August 17, 2007
New York will have to live with the pain of Ryan White cuts
The saga of Ryan White CARE Act 2007 funding is finally over (sort of). Last week, the U.S. Department of Health and Human Services announced its Minority AIDS Initiative (MAI) awards, the final installment in the dragged-out process of allocating Ryan White Title I dollars—and now the damage to New York City can truly be assessed.
The City was given $9.3 million in MAI funds, about $2.5 million less than last year. This final cut means that total Ryan White Title I funding is down from $120.4 million in 2006 to $110.2 million, a potentially devastating 8.5 percent decrease. For New York AIDS Coalition's breakdown of Title I distribution for all eligible metropolitan areas (EMAS) click here.
"This is going to dramatically impact the services we're going to provide for people living with HIV," said terri smith-caronia, Housing Works director of New York City public policy. "It's making services shaky at best."
Not that advocates didn't see it coming. New York City's Ryan White Planning Council long ago worked out a system to spread out the impending cuts and minimize their impact on services. "The process allowed us to spread the pain throughout the community while also limiting the impact upon the highest priority service categories," said Patrick J. McGovern, executive director of Harlem United. "The process was fair, sane and rational."
But the pain will nonetheless be felt. While the New York City Department of Health and Mental Hygiene(NYCDOHM) is still finalizing the exact funding amounts for the 110 New York City organizations that receive Ryan White Title I money, programs that focus on housing placement, supportive counseling and family stabilization services, home care, food and nutrition and transportation are in the greatest danger.
"I'm not sure where our clients will go"
These at-risk "noncore" services, as the bureaucratic language of the Ryan White CARE Act describes them, are essential to people living with HIV/AIDS. "The ability to serve people living with HIV is predicated on having the funding and the infrastructure to deal with incredibly complex problems," Callen Lorde Community Health Center Executive Director Jay Laudato said. "And the cuts make it hard to attract good staff and manage these essential programs."
Although Callen Lorde is more dependent on Title II Ryan White money, (click here for NASTAD's full breakdown by state and territory), the African Services Committee (ASC) isn't as lucky. ASC expects to lose $120,000 in Title I funding, which will mean scaling back case management, client advocacy and client intervention services. "That's seven percent fewer clients who are going to get services," said Kim Nichols, the group's co-executive director. "I'm not sure where they'll go because everyone got cut." Having already laid-off three employees, ASC hopes volunteers will fill the gap. ASC has already cut back on evening hours for testing, and, because one of the laid-off employees was French-speaking, it probably won't be able to serve as many French-speaking clients.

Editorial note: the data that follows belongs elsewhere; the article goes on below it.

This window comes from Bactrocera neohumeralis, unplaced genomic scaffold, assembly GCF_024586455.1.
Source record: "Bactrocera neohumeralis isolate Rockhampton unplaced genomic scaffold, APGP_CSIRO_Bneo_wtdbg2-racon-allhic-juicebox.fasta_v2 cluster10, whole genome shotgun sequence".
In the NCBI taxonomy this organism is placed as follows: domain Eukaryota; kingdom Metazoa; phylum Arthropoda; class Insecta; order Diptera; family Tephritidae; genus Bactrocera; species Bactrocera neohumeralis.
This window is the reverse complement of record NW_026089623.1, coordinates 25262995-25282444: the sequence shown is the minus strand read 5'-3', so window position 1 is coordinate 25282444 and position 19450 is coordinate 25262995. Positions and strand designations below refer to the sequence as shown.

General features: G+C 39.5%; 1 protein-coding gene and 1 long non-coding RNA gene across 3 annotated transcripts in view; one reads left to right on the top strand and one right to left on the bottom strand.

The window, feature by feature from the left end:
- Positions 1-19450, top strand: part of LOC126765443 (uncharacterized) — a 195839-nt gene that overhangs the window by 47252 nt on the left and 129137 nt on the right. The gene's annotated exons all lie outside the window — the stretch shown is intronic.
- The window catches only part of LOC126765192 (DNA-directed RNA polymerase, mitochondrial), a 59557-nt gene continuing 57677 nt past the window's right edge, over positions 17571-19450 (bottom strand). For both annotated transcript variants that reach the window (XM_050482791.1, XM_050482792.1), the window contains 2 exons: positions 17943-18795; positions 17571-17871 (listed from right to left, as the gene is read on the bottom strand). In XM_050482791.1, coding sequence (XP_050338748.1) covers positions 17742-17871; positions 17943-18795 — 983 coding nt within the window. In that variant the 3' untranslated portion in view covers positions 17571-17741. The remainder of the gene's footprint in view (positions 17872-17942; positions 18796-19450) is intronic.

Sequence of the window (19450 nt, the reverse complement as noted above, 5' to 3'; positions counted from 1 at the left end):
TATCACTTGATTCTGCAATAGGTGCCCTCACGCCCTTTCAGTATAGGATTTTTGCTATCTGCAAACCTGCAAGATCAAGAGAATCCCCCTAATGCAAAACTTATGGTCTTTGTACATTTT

At Citizens Advice Bureau, the funding cuts will mean the loss of a case manager, as well as cuts to its harm reduction programs. The organization will make up for the loss of a housing placement assistance grant by taking funds from other areas. Nonetheless, "the cuts are a huge concern" according to Bibi Karim, the group's department director for HIV/AIDS services. "It's going to affect the quality of services."
Where's the City?
While most advocates direct their anger at the feds for failing to provide enough AIDS dollars to New York and other cities, they aren't thrilled with the lack of action by Mayor Michael Bloomberg and City Council. The City could offset the millions in lost Ryan White money. "New York City is pushing for more people to get tested and learn their status. Those people will need early intervention and supportive services, and that's exactly what got cut," Nichols said.
A spokesperson for the NYCDOHM said in a statement, "The Health Department is reviewing all possible options for 2007 MAI awards based on Ryan White Planning Council guidelines. We will make every effort to continue to fund services for people with HIV/AIDS at the highest possible level, in light of the funding cut we received." Meanwhile, the Planning Council hasn't given up. It will be requesting that New York City increase AIDS funding to account for the new need, and put a new spending plan in place.
Even if the City steps in, a long-term solution to the funding woes has to come from the feds, and the next Ryan White CARE Act reauthorization doesn't happen till 2009. "The city has done a lot of good lobbying, but the situation is really the responsibility of the federal government," Laudato said. "I'm waiting to see what the long-term strategy for Ryan White funding will be in the future."